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IV. Daniel Bernoulli (1700-1782), the second son of Jean Bernoulli, was born on the 29th of January 1700, at Groningen. He studied medicine and became a physician, but his attention was early directed also to geometrical studies. The severity of his father’s manner was ill-calculated to encourage the first efforts of one so sensitive; but fortunately, at the age of eleven, he became the pupil of his brother Nicolas. He afterwards studied in Italy under Francesco Domenico Michelotti and Giambattista Morgagni. After his return, though only twenty-four years of age, he was invited to become president of an academy then projected at Genoa; but, declining this honour, he was, in the following year, appointed professor of mathematics at St Petersburg. In consequence of the state of his health, however, he returned to Basel in 1733, where he was appointed professor of anatomy and botany, and afterwards of experimental and speculative philosophy. In the labours of this office he spent the remaining years of his life. He had previously published some medical and botanical dissertations, besides his Exercitationes quaedam Mathematicae, containing a solution of the differential equation proposed by Riccati and now known by his name. In 1738 appeared his Hydrodynamica, in which the equilibrium, the pressure, the reaction and varied velocities of fluids are considered both theoretically and practically. One of these problems, illustrated by experiment, deals with an ingenious mode of propelling vessels by the reaction of water ejected from the stern. Some of his experiments on this subject were performed before Pierre Louis M. de Maupertuis and Alexis Claude Clairaut, whom the fame of the Bernoullis had attracted to Basel. With a success equalled only by Leonhard Euler, Daniel Bernoulli gained or shared no less than ten prizes of the Academy of Sciences of Paris. The first, for a memoir on the construction of a clepsydra for measuring time exactly at sea, he gained at the age of twenty-four; the second, for one on the physical cause of the inclination of the planetary orbits, he divided with his father; and the third, for a communication on the tides, he shared with Euler, Colin Maclaurin and another competitor. The problem of vibrating cords, which had been some time before resolved by Brook Taylor (1685-1731) and d’Alembert, became the subject of a long discussion conducted in a generous spirit between Bernoulli and his friend Euler. In one of his early investigations he gave an ingenious though indirect demonstration of the problem of the parallelogram of forces. His labours in the decline of life were chiefly directed to the doctrine of probabilities in reference to practical purposes, and in particular to economical subjects, as, for example, to inoculation, and to the duration of married life in the two sexes, as well as to the relative proportion of male and female births. He retained his usual vigour of understanding till near the age of eighty, when his nephew Jacques relieved him of his public duties. He was afflicted with asthma, and his retirement was relieved only by the society of a few chosen friends. He died on the 17th of March 1782 at Basel. Excluded by his professional character from the councils of the republic, he nevertheless received all the deference and honour due to a first magistrate. He was wont to mention the following as the two incidents in his life which had afforded him the greatest pleasure,—that a stranger, whom he had met as a travelling companion in his youth, made to his declaration “I am Daniel Bernoulli” the incredulous and mocking reply, “And I am Isaac Newton”; and that, while entertaining König and other guests, he solved without rising from table a problem which that mathematician had submitted as difficult and lengthy. Like his father, he was a member of almost every learned society of Europe, and he succeeded him as foreign associate of the Academy of Paris.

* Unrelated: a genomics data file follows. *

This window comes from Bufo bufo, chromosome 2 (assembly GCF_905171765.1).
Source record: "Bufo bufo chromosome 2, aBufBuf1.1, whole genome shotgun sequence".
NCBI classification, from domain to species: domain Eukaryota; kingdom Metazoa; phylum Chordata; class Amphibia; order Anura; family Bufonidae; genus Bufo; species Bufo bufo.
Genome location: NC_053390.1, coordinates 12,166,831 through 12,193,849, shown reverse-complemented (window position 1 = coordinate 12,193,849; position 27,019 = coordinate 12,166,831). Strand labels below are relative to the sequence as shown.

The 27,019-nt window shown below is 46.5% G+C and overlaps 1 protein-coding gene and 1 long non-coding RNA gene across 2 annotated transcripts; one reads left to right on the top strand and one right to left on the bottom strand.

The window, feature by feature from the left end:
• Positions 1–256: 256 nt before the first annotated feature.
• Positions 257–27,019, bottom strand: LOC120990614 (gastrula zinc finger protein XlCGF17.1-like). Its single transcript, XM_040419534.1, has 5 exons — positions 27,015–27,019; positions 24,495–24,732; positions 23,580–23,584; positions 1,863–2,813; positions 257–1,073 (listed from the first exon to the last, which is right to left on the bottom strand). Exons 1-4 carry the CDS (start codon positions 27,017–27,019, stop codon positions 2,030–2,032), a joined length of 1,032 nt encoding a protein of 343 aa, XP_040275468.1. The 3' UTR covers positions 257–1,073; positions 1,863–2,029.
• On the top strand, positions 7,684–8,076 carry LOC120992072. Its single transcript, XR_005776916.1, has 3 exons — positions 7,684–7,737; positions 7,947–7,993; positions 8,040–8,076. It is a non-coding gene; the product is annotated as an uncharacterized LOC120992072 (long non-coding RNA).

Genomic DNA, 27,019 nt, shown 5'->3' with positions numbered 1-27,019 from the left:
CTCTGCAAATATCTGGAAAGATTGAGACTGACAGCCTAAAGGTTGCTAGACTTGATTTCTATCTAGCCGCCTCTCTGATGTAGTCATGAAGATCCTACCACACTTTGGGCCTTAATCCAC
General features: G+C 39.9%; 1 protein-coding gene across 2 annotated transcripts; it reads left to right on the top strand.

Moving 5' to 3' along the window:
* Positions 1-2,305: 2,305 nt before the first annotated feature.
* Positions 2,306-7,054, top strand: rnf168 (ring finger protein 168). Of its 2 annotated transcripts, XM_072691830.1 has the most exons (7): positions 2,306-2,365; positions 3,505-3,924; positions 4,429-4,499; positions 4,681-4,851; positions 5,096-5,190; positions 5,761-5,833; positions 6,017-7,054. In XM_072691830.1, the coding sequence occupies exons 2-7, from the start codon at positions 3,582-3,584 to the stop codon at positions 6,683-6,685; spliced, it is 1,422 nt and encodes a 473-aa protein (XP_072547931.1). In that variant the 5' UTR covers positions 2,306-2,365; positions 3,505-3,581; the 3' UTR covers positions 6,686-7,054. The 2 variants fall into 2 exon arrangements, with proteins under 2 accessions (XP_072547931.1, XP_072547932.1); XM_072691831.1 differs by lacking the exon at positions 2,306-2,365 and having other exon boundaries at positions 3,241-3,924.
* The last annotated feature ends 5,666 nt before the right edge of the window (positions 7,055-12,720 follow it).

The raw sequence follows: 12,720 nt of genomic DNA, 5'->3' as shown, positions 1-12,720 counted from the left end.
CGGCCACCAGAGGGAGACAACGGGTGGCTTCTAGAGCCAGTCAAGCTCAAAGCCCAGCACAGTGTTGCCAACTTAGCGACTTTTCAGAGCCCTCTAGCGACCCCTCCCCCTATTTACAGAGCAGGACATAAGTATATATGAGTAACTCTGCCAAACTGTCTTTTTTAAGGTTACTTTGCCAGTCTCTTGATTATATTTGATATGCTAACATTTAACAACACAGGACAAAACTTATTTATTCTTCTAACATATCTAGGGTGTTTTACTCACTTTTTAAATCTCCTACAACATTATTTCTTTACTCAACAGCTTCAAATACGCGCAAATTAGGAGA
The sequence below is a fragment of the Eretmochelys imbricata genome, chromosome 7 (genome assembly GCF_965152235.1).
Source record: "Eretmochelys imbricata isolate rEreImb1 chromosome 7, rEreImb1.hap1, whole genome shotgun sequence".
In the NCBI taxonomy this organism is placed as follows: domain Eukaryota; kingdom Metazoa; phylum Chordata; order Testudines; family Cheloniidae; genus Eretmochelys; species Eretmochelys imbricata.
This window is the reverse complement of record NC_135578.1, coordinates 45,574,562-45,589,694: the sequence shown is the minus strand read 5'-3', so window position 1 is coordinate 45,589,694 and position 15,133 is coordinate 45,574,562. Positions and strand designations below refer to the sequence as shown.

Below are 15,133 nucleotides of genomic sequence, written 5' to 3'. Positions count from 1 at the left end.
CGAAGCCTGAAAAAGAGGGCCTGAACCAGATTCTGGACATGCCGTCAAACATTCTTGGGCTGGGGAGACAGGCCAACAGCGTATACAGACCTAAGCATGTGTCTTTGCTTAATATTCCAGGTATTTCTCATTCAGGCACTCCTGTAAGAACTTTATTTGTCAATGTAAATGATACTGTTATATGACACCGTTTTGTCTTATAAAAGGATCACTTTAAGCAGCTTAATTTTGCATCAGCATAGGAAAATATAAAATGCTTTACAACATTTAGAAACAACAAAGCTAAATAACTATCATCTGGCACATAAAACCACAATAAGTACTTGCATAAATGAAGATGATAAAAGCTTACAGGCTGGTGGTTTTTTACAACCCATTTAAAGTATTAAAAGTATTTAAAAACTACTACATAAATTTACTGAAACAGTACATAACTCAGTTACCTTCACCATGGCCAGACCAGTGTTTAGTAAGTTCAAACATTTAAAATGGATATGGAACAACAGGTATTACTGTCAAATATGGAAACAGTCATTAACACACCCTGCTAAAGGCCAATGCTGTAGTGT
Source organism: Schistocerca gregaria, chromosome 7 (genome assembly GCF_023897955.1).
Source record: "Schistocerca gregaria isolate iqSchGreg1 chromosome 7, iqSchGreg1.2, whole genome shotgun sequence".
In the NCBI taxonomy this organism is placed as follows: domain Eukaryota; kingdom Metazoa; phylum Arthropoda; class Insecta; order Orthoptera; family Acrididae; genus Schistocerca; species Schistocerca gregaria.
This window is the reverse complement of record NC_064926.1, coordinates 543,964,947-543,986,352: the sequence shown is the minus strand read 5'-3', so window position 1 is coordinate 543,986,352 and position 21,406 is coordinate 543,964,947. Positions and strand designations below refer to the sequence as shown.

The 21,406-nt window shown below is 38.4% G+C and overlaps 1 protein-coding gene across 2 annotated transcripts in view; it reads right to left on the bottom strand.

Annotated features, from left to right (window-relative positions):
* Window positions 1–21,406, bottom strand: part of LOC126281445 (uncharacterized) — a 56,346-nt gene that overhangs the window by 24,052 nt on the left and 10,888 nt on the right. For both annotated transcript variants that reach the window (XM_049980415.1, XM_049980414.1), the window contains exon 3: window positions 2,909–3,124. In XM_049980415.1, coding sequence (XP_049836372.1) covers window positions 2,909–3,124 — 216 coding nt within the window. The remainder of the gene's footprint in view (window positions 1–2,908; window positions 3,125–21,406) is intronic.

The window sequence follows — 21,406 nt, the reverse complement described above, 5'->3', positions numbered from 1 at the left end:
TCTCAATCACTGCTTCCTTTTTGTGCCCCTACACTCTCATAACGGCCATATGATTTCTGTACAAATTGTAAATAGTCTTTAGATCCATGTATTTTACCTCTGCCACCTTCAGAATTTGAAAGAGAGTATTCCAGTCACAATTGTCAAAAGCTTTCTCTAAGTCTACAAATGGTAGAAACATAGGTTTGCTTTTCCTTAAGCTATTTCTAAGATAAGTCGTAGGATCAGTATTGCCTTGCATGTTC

Several of his investigations are contained in the earlier volumes of the Comment. Acad. Petropol.; and his separately published works are:—Dissertatio Inaugur. Phys. Med. de Respiratione (Basil. 1721), 4to; Positiones Anatomico-Botanicae (Basil. 1721), 4to; Exercitationes quaedam Mathematicae (Venetiis, 1724), 4to; Hydrodynamica (Argentorati, 1738), 4to.